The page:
What are the different types of breast reconstruction?

There are 2 main types of reconstruction surgery: 

  • Expander-implant. This method uses an expander to create a breast mound. This may be followed by the placement of a filled breast implant.

  • Autologous tissue. This method uses your own body tissues to reconstruct a new breast mound. These reconstruction surgeries leave you with 2 surgical wounds: the chest and the site where tissue was removed.

You may also decide to have other procedures to improve how your new breast shape looks. For example, you might decide to have reconstructive surgery on your other breast so that it matches your new breast shape. Or you may want to have a nipple or areola reconstructed. 

Expander-implant surgery

Expanders are empty silicone "envelopes" placed under the pectoralis muscle. This muscle is between the breast and the chest wall. To enable the skin and soft tissues of the breast to stretch, the expander is filled with saline solution over several weeks. The saline is injected into the expander through a valve or port in the expander that lies just under the skin. Another option is filling the expander with air over 2 or 3 weeks.

Once the expander has been completely filled, it is left in for several more weeks to months. This allows for maximum skin and soft tissue growth. Once the skin has stretched enough, a second surgery may be done to remove the tissue expander and insert the permanent implant beneath your muscle and skin. Sometimes, the expander is just left in place.
Implants are envelopes filled with liquid that are put under the breast tissue and are used to form the shape of the breast. Implants may be filled with saline or silicone gel. Each type of implant has advantages and disadvantages. Your doctor will discuss the types of implants with you and help you decide which type to use.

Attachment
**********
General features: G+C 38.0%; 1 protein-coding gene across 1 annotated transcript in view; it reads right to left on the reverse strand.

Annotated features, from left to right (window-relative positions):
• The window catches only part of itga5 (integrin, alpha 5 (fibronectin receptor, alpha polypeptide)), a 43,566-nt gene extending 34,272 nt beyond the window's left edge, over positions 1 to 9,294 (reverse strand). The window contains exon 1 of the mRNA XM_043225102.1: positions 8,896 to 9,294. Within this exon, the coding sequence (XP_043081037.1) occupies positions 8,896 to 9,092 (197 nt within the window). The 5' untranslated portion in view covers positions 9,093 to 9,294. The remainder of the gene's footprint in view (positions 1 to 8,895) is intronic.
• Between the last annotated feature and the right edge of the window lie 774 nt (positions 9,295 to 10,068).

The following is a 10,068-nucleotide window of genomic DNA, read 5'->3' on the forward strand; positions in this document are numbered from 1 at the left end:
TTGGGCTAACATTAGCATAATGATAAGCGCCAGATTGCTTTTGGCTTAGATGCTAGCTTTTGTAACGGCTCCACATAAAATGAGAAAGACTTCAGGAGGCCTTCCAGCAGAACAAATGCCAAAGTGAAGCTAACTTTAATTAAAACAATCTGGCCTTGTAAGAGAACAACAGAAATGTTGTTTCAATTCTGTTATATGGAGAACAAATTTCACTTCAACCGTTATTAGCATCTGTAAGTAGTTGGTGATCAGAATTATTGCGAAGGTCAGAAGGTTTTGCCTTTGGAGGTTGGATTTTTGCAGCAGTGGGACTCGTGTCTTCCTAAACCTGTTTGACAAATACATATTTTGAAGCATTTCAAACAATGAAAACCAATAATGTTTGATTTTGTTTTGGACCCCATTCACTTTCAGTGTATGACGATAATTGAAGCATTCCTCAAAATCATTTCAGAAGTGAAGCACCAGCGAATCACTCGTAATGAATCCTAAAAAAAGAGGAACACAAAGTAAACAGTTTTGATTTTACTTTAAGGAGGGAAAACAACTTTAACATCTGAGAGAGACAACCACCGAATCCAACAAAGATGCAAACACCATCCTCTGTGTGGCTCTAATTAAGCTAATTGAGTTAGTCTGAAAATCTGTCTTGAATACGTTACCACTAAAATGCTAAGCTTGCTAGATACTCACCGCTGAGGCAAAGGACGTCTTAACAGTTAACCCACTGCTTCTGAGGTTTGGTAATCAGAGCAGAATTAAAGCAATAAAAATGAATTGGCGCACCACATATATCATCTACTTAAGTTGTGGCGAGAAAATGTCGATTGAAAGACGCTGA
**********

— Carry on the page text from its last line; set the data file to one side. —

Autologous tissue surgery

There are different ways to do this surgery, such as:

  • TRAM (transverse rectus abdominous muscle) flap. This is the most common method. An area of fat, skin, and muscle is removed from the belly (abdomen) and moved to the chest. The surgery gives you a tummy tuck. TRAM flaps may change as you gain and lose weight. It’s important to know that removing stomach muscle can increase stress on the back and put you at risk for developing a hernia. This type of surgery leaves a horizontal scar across the lower abdomen plus a scar on your chest.

  • DIEP (deep inferior epigastric perforator) flap. With this method, the surgeon takes fat and skin (but not muscle) from your lower belly and moves them to the chest. This surgery also gives you a tummy tuck.  

  • Gluteal free flap. The surgeon removes part of the skin, muscle, and fat from your buttocks, and grafts it onto the chest. This is a more complex surgery. It is sometimes done with 2 teams of surgeons. One team may remove the flap, and the second prepares the blood vessels.

  • Latissimus dorsi flap. This method moves muscle, fat, blood vessels, and skin from your upper back to your chest. Sometimes an implant is also needed with this surgery.  

  • TUG (transverse upper gracilis) flap. In this type, muscle and fat is taken from the upper, inner thigh and moved to the chest.   

Healing after surgery

Immediate reconstruction surgery has a longer recovery time than for mastectomy alone. Recovery from delayed reconstruction is much quicker. With autologous tissue surgery, there's a second surgery site that will need to be cared for as it heals. 

It's important to know that it can take up to 2 months before the final results of breast reconstruction can be seen. Be patient as your body heals.

Online Medical Reviewer: Gersten, Todd, MD
Online Medical Reviewer: Stump-Sutliff, Kim, RN, MSN, AOCNS
Date Last Reviewed: 3/1/2018